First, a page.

Being an ESL teacher taught me to answer every question – even the ones I didn’t quite know the answer to. I, after all, was the default expert on English and living in America, and experts are always expected to have an answer.
Pranayama has taught me to ask, listen, and experience quiet.
Maybe you had a job like mine, or a 3 year old in your life, or heard a koan and ached to give a logical answer, or were raised in a culture that rewards quick correct answers.
If gets interesting, for people like us, when we don’t answer – when we give space instead.
Because when we know how to listen, the answers are right there – we’re living them all the time.
As Ralph Waldo Emerson said, “Every man’s condition is a solution in hieroglyph to those inquiries he would put. He acts it as life before he apprehends it as truth.”
Or as Rilke said, “I would like to beg you dear Sir, as well as I can, to have patience with everything unresolved in your heart and to try to love the questions themselves as if they were locked rooms or books written in a very foreign language. Don’t search for the answers, which could not be given to you now, because you would not be able to live them. And the point is to live everything. Live the questions now. Perhaps then, someday far in the future, you will gradually, without even noticing it, live your way into the answer.”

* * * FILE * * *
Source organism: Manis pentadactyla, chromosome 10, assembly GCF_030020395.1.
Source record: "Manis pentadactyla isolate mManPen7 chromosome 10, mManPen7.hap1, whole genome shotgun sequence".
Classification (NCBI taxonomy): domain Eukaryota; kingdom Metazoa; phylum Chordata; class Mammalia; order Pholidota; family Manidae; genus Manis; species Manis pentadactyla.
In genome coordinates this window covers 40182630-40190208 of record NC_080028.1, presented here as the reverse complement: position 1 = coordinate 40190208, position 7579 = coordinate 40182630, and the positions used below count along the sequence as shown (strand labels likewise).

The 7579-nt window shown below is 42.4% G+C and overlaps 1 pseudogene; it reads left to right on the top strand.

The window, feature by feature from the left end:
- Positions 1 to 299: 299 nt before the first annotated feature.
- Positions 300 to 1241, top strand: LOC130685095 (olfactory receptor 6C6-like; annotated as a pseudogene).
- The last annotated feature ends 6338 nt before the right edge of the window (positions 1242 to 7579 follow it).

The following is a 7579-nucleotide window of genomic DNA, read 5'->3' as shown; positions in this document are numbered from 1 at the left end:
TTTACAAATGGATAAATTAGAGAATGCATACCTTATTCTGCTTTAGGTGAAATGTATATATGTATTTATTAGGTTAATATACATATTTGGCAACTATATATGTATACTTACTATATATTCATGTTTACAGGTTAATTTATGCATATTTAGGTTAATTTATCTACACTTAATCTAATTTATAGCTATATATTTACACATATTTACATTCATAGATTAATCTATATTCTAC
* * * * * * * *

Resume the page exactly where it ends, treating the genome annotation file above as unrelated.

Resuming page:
Work with this the next time you’re deep in question in your practice or life by dropping the pronouns, but keeping the question. Sometimes, as Stephen Batchelor writes, all you’re left with is “?”.
The question becomes both smaller and larger than you – less personal and with less pressure to answer – the tightness you didn’t realize you were holding around the question loosens. That space allows for creativity in answer, and intuition a moment to creep in.
In your next asana practice, contemplate what your questions are. Perhaps one of these, or something altogether different:
What motivates my practice?
What is my path of yoga?
Why do I bother stretching my hamstrings?
Then allow it to become a mantra, a koan for your practice – just the question, without answering it. Practice it, live it, and then, perhaps, creativity will seep in with an answer in the most unexpected way.
Thanks for this Jen, especially the Rilke.
Sometimes the speed of life is very confusing and saddening.
Lovely and insightful post, Whitney! I’m always inspired by your blog. Thank you for taking the time to write things down.